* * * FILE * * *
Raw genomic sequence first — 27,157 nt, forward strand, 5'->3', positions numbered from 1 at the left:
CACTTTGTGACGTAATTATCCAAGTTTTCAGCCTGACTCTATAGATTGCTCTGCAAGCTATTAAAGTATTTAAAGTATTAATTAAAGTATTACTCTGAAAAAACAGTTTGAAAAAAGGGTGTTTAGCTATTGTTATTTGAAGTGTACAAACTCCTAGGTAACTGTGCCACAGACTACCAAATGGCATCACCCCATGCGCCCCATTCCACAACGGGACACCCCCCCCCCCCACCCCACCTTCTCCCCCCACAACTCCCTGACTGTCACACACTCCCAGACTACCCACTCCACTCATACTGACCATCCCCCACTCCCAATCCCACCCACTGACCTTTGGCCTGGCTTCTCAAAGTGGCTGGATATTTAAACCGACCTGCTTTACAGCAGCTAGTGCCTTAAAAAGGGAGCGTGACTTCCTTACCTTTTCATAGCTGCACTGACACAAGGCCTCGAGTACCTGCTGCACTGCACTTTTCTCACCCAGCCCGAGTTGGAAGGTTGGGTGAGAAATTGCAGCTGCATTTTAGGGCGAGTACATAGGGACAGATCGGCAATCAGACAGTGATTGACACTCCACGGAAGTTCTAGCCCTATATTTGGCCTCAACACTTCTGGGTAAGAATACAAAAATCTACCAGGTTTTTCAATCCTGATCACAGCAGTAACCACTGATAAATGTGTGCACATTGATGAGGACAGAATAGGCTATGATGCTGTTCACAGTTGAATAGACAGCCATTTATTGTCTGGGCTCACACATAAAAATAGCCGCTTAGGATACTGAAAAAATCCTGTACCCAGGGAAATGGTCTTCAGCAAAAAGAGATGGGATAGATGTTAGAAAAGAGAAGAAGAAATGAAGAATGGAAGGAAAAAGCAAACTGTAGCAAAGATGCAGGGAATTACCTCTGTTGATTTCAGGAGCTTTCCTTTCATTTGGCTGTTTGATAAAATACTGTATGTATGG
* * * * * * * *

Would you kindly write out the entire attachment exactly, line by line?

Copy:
Raw genomic sequence first — 27,157 nt, forward strand, 5'->3', positions numbered from 1 at the left:
CACTTTGTGACGTAATTATCCAAGTTTTCAGCCTGACTCTATAGATTGCTCTGCAAGCTATTAAAGTATTTAAAGTATTAATTAAAGTATTACTCTGAAAAAACAGTTTGAAAAAAGGGTGTTTAGCTATTGTTATTTGAAGTGTACAAACTCCTAGGTAACTGTGCCACAGACTACCAAATGGCATCACCCCATGCGCCCCATTCCACAACGGGACACCCCCCCCCCCCACCCCACCTTCTCCCCCCACAACTCCCTGACTGTCACACACTCCCAGACTACCCACTCCACTCATACTGACCATCCCCCACTCCCAATCCCACCCACTGACCTTTGGCCTGGCTTCTCAAAGTGGCTGGATATTTAAACCGACCTGCTTTACAGCAGCTAGTGCCTTAAAAAGGGAGCGTGACTTCCTTACCTTTTCATAGCTGCACTGACACAAGGCCTCGAGTACCTGCTGCACTGCACTTTTCTCACCCAGCCCGAGTTGGAAGGTTGGGTGAGAAATTGCAGCTGCATTTTAGGGCGAGTACATAGGGACAGATCGGCAATCAGACAGTGATTGACACTCCACGGAAGTTCTAGCCCTATATTTGGCCTCAACACTTCTGGGTAAGAATACAAAAATCTACCAGGTTTTTCAATCCTGATCACAGCAGTAACCACTGATAAATGTGTGCACATTGATGAGGACAGAATAGGCTATGATGCTGTTCACAGTTGAATAGACAGCCATTTATTGTCTGGGCTCACACATAAAAATAGCCGCTTAGGATACTGAAAAAATCCTGTACCCAGGGAAATGGTCTTCAGCAAAAAGAGATGGGATAGATGTTAGAAAAGAGAAGAAGAAATGAAGAATGGAAGGAAAAAGCAAACTGTAGCAAAGATGCAGGGAATTACCTCTGTTGATTTCAGGAGCTTTCCTTTCATTTGGCTGTTTGATAAAATACTGTATGTATGG